A trio of UK academics have questioned use of celebrities by charities, with one dubbing the tactic "generally ineffective".
A survey of more than 1000 people revealed that 66 per cent of those questioned were unable to link a celebrity with a list of seven prominent charities.
However the research, published in the International Journal of Cultural Studies today, indicated that the celebrity’s own profile was often raised instead.
Commenting on the findings from their survey, Professor Dan Brockington of the University of Manchester and Professor Spensor Henson at the University of Sussex, wrote:
"Our survey found that that while awareness of major NGOs’ brands was high, awareness of celebrity advocates for those brands was low."
They went on to add: "Regardless of what celebrities may want in terms of publicity – and the interviews suggest that many would seek to maximise the attention given to their cause, and not to them – it is clear that the celebrity can often do better out of this attention than their causes."
In another piece of research also published in the journal, the University of East Anglia's Dr Martin Scott also pointed to flaws in the role of celebrity endorsement.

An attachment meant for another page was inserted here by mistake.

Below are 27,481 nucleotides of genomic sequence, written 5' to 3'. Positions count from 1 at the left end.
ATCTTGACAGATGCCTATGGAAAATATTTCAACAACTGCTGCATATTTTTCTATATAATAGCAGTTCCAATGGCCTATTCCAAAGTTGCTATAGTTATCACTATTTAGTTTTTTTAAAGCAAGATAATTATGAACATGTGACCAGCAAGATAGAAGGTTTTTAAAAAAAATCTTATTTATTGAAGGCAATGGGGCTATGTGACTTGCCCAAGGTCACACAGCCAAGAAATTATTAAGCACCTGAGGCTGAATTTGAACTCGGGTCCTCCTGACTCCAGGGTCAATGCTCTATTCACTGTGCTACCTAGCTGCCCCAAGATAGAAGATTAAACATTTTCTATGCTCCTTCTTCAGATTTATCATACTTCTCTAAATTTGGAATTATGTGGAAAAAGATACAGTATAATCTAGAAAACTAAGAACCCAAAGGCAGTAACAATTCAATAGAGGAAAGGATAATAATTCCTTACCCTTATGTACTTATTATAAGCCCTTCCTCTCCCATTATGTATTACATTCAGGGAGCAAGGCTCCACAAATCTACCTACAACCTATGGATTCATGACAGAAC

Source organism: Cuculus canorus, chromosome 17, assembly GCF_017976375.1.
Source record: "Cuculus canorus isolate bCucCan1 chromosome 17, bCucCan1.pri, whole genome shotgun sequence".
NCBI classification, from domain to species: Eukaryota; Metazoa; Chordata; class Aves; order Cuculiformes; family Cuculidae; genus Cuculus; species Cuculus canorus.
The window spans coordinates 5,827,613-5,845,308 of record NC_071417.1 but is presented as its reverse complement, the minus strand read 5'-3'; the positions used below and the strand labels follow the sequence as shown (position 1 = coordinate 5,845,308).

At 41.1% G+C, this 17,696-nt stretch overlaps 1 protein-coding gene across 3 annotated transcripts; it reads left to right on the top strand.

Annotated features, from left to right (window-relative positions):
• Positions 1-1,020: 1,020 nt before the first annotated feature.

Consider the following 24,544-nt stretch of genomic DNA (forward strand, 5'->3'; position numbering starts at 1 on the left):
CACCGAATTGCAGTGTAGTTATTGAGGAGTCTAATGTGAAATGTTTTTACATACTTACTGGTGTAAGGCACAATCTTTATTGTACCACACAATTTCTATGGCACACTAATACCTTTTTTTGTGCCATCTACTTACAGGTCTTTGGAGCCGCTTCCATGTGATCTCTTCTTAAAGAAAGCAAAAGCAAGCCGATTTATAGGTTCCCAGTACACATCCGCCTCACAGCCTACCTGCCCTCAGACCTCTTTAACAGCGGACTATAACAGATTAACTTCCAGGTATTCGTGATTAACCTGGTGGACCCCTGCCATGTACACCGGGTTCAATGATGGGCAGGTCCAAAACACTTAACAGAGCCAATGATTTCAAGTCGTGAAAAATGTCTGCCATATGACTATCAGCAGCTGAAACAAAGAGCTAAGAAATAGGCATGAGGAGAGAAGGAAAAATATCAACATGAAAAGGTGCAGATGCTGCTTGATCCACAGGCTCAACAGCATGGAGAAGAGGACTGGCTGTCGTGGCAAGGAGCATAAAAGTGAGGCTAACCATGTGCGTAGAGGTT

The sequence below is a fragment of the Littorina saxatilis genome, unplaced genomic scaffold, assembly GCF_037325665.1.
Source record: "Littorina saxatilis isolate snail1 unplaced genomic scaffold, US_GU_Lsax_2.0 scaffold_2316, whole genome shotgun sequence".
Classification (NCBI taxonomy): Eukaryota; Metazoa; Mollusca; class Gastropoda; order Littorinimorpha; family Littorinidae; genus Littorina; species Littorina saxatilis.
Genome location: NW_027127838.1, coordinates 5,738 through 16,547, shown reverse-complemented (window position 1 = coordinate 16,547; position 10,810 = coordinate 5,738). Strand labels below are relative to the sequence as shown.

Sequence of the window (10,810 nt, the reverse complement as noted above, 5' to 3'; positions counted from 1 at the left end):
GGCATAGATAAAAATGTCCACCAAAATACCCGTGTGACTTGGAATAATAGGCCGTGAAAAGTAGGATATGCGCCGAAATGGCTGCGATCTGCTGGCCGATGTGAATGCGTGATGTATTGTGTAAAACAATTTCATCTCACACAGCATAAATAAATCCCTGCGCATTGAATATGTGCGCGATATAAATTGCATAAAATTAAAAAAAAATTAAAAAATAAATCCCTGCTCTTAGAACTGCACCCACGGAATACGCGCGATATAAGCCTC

The study looked at the public's perception of devleoping countries by asking them to note details of their exposure to information about such countries.
Scott wrote: "Oversll, the results of this research suggest that celebrities are generally ineffective in cultivating a cosmopolitan engagement with distant suffering."
However, Jane Cooper, Unicef UK director of comms, defended the use of celebrities.
She highlighted the charity’s work with actor Tom Hiddleston, in which she claimed a group of his fans calling themselves ‘Hiddlestoners Have Heart’ spontaneously set up their own online donation page, and raised more than £30,000 for Unicef in the process.
Celebrities had "a unique ability to reach millions of people, many of whom may not normally be engaged on the suffering of the world’s children," she added.